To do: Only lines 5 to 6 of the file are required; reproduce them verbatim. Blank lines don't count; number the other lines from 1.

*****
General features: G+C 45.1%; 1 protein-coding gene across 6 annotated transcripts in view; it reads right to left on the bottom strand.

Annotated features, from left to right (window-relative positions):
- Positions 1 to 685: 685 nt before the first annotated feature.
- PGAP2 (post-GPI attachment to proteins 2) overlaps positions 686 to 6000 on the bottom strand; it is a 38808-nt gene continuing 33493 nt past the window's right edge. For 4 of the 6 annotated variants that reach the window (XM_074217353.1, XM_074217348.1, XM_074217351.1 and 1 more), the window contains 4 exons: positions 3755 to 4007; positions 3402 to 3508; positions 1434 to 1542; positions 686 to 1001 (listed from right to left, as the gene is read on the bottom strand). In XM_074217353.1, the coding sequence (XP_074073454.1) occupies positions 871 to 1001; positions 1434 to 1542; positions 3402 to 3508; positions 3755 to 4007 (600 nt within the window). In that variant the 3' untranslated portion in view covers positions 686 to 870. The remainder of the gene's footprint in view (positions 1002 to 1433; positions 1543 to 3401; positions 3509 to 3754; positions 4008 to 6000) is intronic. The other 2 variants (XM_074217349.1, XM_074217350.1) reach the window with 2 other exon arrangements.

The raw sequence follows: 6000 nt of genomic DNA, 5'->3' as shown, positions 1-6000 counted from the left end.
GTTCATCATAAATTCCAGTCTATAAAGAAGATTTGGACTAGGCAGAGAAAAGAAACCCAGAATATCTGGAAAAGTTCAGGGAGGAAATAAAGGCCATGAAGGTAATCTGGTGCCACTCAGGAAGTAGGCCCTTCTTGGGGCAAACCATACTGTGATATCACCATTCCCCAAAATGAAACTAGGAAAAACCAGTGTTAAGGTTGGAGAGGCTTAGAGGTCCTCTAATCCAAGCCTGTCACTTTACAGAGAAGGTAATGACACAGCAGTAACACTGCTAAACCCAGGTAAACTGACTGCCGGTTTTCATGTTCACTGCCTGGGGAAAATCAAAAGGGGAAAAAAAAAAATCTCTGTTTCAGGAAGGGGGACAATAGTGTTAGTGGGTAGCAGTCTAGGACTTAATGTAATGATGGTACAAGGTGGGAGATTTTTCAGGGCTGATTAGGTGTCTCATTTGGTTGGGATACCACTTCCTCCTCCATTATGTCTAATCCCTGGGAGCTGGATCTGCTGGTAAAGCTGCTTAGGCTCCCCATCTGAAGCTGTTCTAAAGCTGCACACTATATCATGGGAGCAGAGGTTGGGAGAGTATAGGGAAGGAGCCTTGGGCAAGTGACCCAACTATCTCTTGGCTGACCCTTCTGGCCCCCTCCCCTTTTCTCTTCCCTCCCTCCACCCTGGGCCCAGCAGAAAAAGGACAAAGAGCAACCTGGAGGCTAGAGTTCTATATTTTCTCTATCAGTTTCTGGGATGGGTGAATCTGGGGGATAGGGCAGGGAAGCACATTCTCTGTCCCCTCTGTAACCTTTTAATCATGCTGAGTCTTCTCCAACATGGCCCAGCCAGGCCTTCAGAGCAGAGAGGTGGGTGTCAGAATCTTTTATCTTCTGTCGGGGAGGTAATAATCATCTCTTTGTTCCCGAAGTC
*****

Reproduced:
The raw sequence follows: 6000 nt of genomic DNA, 5'->3' as shown, positions 1-6000 counted from the left end.
GTTCATCATAAATTCCAGTCTATAAAGAAGATTTGGACTAGGCAGAGAAAAGAAACCCAGAATATCTGGAAAAGTTCAGGGAGGAAATAAAGGCCATGAAGGTAATCTGGTGCCACTCAGGAAGTAGGCCCTTCTTGGGGCAAACCATACTGTGATATCACCATTCCCCAAAATGAAACTAGGAAAAACCAGTGTTAAGGTTGGAGAGGCTTAGAGGTCCTCTAATCCAAGCCTGTCACTTTACAGAGAAGGTAATGACACAGCAGTAACACTGCTAAACCCAGGTAAACTGACTGCCGGTTTTCATGTTCACTGCCTGGGGAAAATCAAAAGGGGAAAAAAAAAAATCTCTGTTTCAGGAAGGGGGACAATAGTGTTAGTGGGTAGCAGTCTAGGACTTAATGTAATGATGGTACAAGGTGGGAGATTTTTCAGGGCTGATTAGGTGTCTCATTTGGTTGGGATACCACTTCCTCCTCCATTATGTCTAATCCCTGGGAGCTGGATCTGCTGGTAAAGCTGCTTAGGCTCCCCATCTGAAGCTGTTCTAAAGCTGCACACTATATCATGGGAGCAGAGGTTGGGAGAGTATAGGGAAGGAGCCTTGGGCAAGTGACCCAACTATCTCTTGGCTGACCCTTCTGGCCCCCTCCCCTTTTCTCTTCCCTCCCTCCACCCTGGGCCCAGCAGAAAAAGGACAAAGAGCAACCTGGAGGCTAGAGTTCTATATTTTCTCTATCAGTTTCTGGGATGGGTGAATCTGGGGGATAGGGCAGGGAAGCACATTCTCTGTCCCCTCTGTAACCTTTTAATCATGCTGAGTCTTCTCCAACATGGCCCAGCCAGGCCTTCAGAGCAGAGAGGTGGGTGTCAGAATCTTTTATCTTCTGTCGGGGAGGTAATAATCATCTCTTTGTTCCCGAAGTC